181.91

    245.37

    181.91

    20

    424.16

    538.00

    424.16

    30

    664.04

    832.13

    664.04

    40

    915.98

    1135.52

    915.98

    0.8

    10

    217.78

    297.26

    217.78

    20

    545.01

    683.86

    545.01

    30

    875.76

    1073.92

    875.76

    40

    1224.49

    1476.31

    1224.49

    1

    10

    212.68

    351.59

    212.68

    20

    603.42

    842.18

    603.42

    30

    987.31

    1335.39

    987.31

    40

    1407.75

    1846.06

    1407.75

      1. Variation of SBC with cohesion for different diameter of piles

        Figures 5,6 and 7 show the variation of SBC for different diameter of piles of length 5m, 10m and 15m.

        Fig.5 Variation SBC with Cohesion for different diameter of piles of Length 5m

        Fig.6 Variation SBC with Cohesion for Different Diameter of Pile of Length 10m

        Fig.7 Variation SBC with Cohesion for Different Diameter of Pile of Length 15m

      2. The variation of SBC with cohesion for different

    length of piles

    Figures 8,9,10,11 and 12 variation of SBC with cohesion for different length of piles having diameter of 0.40m, 0.50m, 0.60m, 0.80m and 1.0m respectively

    Fig.8 Variation of SBC with Cohesion for different length of piles having the diameter of 0.4m

    Fig.9 Variationof SBC with Cohesion for different length of piles having the diameter of 0.5m

    Fig.10 Variation of SBC with Cohesion for different length of piles having the diameter of 0.6m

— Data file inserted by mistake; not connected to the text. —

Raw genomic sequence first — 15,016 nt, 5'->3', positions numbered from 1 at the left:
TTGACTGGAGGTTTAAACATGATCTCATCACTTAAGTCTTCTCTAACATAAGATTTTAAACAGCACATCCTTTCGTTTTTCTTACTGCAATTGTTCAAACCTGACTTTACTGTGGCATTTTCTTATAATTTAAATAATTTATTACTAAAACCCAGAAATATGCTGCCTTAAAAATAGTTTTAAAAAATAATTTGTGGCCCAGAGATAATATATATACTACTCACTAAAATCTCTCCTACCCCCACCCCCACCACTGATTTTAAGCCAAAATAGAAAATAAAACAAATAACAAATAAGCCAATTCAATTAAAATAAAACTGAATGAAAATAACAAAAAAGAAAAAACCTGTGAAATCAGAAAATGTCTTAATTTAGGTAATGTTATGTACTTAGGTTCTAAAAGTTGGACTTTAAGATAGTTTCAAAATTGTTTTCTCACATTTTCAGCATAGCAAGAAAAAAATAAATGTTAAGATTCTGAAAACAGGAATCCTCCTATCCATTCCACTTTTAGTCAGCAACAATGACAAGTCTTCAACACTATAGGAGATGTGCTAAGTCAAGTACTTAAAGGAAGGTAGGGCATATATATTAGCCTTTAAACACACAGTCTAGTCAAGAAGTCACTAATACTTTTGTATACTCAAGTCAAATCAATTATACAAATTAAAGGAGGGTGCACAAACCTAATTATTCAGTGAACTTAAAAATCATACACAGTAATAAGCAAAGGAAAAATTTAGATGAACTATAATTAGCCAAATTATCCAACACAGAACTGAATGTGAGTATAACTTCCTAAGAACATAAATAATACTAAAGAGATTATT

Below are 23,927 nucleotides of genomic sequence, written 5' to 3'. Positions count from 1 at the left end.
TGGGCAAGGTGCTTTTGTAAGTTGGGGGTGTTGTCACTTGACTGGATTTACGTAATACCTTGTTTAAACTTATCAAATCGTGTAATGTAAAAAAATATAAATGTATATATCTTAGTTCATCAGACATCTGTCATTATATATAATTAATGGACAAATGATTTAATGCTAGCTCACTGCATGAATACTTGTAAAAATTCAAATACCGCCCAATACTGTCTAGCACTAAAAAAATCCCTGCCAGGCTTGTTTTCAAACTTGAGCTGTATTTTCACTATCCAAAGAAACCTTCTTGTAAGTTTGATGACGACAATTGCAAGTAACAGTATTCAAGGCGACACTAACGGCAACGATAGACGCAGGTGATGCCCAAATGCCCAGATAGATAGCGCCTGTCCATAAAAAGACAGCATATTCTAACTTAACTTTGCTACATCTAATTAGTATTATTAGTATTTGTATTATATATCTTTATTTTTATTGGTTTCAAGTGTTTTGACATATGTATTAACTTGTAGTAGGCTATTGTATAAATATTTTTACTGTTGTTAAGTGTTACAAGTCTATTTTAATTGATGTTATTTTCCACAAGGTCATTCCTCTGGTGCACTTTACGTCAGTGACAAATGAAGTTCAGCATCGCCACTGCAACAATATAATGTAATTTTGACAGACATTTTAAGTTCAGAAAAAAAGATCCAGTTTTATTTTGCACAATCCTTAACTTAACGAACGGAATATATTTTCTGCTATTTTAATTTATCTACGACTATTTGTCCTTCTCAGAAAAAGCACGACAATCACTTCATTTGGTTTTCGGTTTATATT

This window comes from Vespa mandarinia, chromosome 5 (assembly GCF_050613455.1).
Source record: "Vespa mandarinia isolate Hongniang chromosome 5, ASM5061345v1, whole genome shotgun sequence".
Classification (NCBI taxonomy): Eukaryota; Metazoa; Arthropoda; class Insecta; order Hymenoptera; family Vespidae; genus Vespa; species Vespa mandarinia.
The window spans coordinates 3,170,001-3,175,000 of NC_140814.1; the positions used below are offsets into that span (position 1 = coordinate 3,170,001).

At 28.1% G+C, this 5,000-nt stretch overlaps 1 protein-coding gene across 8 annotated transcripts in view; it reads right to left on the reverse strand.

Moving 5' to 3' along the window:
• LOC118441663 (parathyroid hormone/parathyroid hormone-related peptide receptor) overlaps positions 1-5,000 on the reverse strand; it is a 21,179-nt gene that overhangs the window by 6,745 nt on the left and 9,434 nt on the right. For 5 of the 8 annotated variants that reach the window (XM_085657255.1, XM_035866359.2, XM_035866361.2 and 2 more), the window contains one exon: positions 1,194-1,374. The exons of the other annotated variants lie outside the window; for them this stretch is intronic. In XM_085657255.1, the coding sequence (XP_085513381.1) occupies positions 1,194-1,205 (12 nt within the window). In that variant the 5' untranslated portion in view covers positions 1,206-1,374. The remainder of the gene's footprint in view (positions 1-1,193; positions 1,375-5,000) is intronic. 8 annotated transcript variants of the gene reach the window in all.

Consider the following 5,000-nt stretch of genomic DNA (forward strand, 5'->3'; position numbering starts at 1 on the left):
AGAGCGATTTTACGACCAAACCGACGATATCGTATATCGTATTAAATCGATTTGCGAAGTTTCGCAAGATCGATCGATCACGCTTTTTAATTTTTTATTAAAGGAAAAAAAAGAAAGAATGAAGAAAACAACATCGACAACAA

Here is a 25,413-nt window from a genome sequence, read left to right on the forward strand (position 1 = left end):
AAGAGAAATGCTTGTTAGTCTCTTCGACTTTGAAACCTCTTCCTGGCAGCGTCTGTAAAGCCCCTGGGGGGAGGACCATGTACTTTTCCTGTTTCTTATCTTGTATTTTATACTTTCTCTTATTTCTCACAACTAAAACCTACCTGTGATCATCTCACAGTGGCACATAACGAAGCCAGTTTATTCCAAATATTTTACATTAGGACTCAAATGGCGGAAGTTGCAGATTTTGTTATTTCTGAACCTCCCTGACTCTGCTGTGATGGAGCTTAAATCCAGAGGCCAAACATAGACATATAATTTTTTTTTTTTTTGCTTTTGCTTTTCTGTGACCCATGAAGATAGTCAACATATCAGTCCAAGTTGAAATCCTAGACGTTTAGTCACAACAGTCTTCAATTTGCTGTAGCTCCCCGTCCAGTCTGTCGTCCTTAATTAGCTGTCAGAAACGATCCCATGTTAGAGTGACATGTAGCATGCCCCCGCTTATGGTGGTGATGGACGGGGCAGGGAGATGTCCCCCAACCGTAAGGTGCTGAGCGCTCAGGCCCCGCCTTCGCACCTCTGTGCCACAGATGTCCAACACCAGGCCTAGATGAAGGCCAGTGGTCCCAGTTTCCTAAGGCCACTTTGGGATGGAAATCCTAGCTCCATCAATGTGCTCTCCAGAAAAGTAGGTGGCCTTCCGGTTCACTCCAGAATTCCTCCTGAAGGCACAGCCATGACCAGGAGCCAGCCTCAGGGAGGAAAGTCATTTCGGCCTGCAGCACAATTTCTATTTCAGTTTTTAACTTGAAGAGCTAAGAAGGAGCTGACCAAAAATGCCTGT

Fig.11 Variation of SBC with Cohesion for different length of piles having the diameter of 0.8m

    Fig.12 Variation of SBC with Cohesion for different length of piles having the diameter of 1.0m

  5. CONCLUSIONS

    Based on present study the following conclusions could be made:

    1. There is a linear variation between SBC and diameter of pile, SBC and cohesion of clay soil and SBC and length of pile.

    2. For low value of cohesion (10 kN/m2), difference in the SBC of pile with different length and diameter is not significant. However, as the value of cohesion increases (up to 40 kN/m2), the difference in the SBC of pile with different length and diameter becomes significant.

  6. ACKNOWLEDGEMENT

I would like to express my sincere gratitude to my guide Prof. Berlin Sabu for her valuable guidance, care and timely support throughout the thesis work. I am extremely grateful to the principal Prof. Mathew K., Mar Athanasius College of Engineering, for providing me with best facilities and atmosphere. I take this opportunity to thank Prof. Leni Stephen, Head of the Department, Department of Civil Engineering. Above all, I owe my gratitude to the Almighty for showering abundant blessings upon me; acknowledgement would not be complete without acknowledging my gratitude to my beloved parents who have been pillars of support and constant encouragement throughout the course of my thesis work.

REFERENCES

  1. Krzysztof arkiewicz1, Pile bearing analysis based upon ultimate values of toe and skin resistance as well as their mobilization with settlement, MATEC Web of Conferences 284, 2019

  2. Harry M. Coyle and Ibrahim H. Sulaiman, Bearing Capacity of Foundation Piles: State of the Art, Foundations of Bridges and Other Structures and presented at the 49th Annual Meeting.

  3. H.K. Engin, E.G. Septanika & R.B.J. Brinkgreve, Improved embedded beam elements for the modelling of piles, Taylor and Francis Group,

    Lonon, UK, 2007

  4. PLAXIS Connect V-20- PLAXIS 3D Reference Manual

  5. Joseph E. Bowles, Foundation Analysis and Design, The McGraw Hill Companies,Inc., International Edition, Fifth Edition

  6. BIS, IS:2911(part1-4) 2010, Indian Standard Design and Construction of Pile Foundations Code of Practice Part 1 Concrete Piles

  7. BIS, IS:2911(part4) 1985, Code Of Practice For Design And Construction of Pile Foundations Part 4 Load Test On Piles